The preschool program will have three formal parent teacher conferences throughout the school year.  The teacher will send home a sheet before the conference asking you to consider what new skills you see your child developing at home or in the community, to think about what you’d like more information about the classroom, and whether you have new or different goals for your child.  During the conference the teacher will share results of classroom assessments and samples of your child’s work.  Together you can make a plan to continue to encourage your child’s growth and development.

     

    Family Night        QPPS 7.1

    Family night is an opportunity for you and your family to come to school to participate in fun as well as educational activities.  With help from family volunteers, the night will be planned to meet the needs of the children and families in the classroom.

     

    Transitions                QPPS 7.9, 7.10

    Home-school connections are crucial to the transition to kindergarten or any other program, such as special education.  The child’s family provides the consistency and continuity necessary for a young child to be successful.  Making a change from one program to another can sometimes be difficult for a young child whether the transition is within the same building or in another location.  Teaching staff will partner with the family to make the transition as smooth as possible by connecting family members with the next program’s staff.  Preschool staff will provide information about enrollment policies and procedures, program options, and arrange for a classroom visit whenever possible.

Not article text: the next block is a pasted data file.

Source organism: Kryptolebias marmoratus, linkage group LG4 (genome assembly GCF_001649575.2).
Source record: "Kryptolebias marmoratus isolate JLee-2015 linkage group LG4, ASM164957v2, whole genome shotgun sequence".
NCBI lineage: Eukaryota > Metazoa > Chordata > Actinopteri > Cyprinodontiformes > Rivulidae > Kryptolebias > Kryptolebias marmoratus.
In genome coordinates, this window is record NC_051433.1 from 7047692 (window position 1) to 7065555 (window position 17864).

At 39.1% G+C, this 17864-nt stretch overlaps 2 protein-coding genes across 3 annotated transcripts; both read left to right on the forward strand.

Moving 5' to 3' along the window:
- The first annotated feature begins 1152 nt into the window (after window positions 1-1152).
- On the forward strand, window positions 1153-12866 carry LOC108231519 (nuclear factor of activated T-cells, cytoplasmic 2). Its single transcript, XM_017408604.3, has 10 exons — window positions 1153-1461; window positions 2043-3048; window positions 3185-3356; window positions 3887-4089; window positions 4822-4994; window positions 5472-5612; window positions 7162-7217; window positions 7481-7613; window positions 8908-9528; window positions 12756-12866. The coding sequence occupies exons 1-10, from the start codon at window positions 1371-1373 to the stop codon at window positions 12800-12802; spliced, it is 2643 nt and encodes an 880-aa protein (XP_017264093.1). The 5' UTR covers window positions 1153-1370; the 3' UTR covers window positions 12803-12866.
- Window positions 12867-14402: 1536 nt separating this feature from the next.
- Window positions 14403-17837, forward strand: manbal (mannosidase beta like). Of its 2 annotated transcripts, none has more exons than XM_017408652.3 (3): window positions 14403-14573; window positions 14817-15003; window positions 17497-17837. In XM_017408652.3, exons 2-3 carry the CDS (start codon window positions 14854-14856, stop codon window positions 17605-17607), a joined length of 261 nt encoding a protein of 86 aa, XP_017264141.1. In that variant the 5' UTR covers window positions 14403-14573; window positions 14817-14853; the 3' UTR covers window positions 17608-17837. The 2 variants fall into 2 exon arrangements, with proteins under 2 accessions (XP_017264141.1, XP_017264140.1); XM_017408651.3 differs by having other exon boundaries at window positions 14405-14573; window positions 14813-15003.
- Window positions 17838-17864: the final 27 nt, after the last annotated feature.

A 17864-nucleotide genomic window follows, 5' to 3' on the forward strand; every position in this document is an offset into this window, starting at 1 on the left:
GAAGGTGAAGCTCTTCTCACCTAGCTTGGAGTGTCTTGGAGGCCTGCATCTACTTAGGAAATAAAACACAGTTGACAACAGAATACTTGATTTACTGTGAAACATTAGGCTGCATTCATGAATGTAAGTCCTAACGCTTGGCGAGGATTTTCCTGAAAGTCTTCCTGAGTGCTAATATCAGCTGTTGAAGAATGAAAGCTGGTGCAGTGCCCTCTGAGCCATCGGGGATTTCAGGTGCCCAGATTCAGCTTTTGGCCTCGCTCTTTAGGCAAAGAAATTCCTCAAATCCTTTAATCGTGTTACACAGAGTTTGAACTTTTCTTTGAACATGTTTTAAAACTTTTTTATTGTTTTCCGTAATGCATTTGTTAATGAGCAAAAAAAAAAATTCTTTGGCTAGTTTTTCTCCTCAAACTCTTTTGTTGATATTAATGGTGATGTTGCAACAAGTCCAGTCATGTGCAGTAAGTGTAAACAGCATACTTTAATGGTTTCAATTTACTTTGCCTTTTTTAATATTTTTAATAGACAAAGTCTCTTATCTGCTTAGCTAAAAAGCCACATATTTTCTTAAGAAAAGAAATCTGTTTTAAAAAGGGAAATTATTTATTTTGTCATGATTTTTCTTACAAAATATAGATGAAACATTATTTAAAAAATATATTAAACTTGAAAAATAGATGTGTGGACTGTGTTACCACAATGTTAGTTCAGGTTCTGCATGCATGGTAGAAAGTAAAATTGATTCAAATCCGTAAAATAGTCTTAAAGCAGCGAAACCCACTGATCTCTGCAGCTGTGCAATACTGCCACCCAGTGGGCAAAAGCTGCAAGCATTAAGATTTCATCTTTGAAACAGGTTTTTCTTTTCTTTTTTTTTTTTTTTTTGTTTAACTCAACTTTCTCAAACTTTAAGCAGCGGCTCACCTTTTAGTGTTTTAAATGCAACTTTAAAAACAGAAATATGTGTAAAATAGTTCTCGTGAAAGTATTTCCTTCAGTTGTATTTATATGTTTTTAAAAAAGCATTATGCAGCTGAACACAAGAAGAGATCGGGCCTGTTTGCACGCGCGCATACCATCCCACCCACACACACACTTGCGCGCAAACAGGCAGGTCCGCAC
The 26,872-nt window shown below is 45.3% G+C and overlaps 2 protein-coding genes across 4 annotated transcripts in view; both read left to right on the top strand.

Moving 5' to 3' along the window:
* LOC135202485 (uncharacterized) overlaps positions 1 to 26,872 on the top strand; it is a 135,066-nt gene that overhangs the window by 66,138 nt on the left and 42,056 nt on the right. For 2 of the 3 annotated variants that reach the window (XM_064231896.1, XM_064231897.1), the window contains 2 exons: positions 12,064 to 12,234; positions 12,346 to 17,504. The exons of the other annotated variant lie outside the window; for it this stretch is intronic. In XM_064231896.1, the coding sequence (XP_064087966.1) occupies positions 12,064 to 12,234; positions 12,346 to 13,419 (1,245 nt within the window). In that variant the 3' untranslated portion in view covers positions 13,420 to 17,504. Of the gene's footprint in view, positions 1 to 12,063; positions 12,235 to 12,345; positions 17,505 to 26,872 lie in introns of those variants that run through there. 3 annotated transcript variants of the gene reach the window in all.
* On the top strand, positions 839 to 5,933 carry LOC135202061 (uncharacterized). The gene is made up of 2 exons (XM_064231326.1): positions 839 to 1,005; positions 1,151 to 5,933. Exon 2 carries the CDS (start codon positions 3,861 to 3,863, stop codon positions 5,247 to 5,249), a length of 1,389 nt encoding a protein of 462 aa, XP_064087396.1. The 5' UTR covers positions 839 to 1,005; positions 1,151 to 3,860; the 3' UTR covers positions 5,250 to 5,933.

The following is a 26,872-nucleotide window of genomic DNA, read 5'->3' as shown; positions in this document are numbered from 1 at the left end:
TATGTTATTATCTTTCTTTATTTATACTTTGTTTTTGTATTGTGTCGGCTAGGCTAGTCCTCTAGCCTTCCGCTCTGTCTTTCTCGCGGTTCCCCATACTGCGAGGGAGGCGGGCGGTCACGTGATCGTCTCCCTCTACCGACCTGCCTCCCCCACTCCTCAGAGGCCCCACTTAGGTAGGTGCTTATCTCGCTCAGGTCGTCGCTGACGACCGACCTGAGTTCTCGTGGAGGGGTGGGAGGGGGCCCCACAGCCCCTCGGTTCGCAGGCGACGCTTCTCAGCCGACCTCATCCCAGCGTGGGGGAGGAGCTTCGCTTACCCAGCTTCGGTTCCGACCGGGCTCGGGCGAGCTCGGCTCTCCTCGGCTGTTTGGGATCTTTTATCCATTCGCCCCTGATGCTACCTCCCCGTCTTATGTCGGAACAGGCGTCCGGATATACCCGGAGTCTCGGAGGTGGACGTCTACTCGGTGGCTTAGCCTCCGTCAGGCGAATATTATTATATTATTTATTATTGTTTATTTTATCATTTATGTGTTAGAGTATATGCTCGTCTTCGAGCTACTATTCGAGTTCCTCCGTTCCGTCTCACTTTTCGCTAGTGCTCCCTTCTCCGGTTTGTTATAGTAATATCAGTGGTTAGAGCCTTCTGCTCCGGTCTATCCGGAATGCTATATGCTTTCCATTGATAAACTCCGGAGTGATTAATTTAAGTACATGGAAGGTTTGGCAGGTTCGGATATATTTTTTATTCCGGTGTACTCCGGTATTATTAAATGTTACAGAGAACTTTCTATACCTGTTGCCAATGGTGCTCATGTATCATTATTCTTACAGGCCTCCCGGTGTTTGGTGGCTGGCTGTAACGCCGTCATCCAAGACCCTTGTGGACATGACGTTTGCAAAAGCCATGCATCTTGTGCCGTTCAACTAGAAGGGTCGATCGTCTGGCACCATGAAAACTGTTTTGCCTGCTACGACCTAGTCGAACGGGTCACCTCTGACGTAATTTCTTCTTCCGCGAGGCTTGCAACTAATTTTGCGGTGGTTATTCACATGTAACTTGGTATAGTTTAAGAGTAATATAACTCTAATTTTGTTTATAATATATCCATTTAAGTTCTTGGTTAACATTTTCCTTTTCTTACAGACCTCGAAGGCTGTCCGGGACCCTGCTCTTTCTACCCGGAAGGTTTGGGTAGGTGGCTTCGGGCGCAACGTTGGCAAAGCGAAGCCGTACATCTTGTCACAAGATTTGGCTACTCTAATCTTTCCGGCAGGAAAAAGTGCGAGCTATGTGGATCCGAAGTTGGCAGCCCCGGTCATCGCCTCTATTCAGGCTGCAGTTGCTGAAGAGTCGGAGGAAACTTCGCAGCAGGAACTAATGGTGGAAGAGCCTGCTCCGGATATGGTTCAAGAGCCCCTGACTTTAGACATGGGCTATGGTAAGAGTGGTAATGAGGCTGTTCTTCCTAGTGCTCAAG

Section II:

    Policies and Procedures

     

     

     

     

     

     

     

     

     

     

     

     

     

     

     

     

     

     

     

     

     

     

     

     

     

     

    A.        HEALTH AND SAFETY

    IKM-Manning CSD is committed to promoting wellness and to safeguard the health and safety of children and adults who participate in our program.  In order to provide a safe and secure environment for every child and adult, the preschool programs follow guidelines required by the Quality Preschool Program Standards, regulatory agencies and pediatric authorities in the field. 

     

    Health and Immunization Certificates          QPPS 5.1

    Prior to beginning the program, health records that document the dates of service shall be submitted that show the child is current for routine screening tests and immunizations.

     

    When a child is overdue for any routine health services, parents, legal guardians, or both provide evidence of an appointment for those services before the child’s entry into the program and as a condition of remaining enrolled in the program, except for immunization for which parents are using religious exemption.

     

    Health and Safety Records

    Health and safety information collected from families will be maintained on file for each child in the school nurse’s office.  Files are kept current by updating as needed, but at least quarterly.  The content of the file is confidential, but is immediately available to administrators or teaching staff who have consent from a parent or legal guardian for access to records; the child’s parent or legal guardian; and regulatory authorities, upon request.          QPPS 10.10

     

    Child Health and Safety Records will include:         QPPS 5.1

    1. Current information about any health insurance coverage required for treatment in an emergency;

    2.      Results of health examination, showing up-to-date immunizations and screening tests with an indication of normal or abnormal results and any follow-up required for abnormal results;

    3.      Current emergency contact information for each child, that is kept up to date by a specified method during the year;

    4.      Names of individuals authorized by the family to have access to health information about the child;

    5.      Instructions for any of the child’s special health needs such as allergies or chronic illness (e.g., asthma, hearing or vision impairments, feeding needs, neuromuscular conditions, urinary or other ongoing health problems, seizures, diabetes);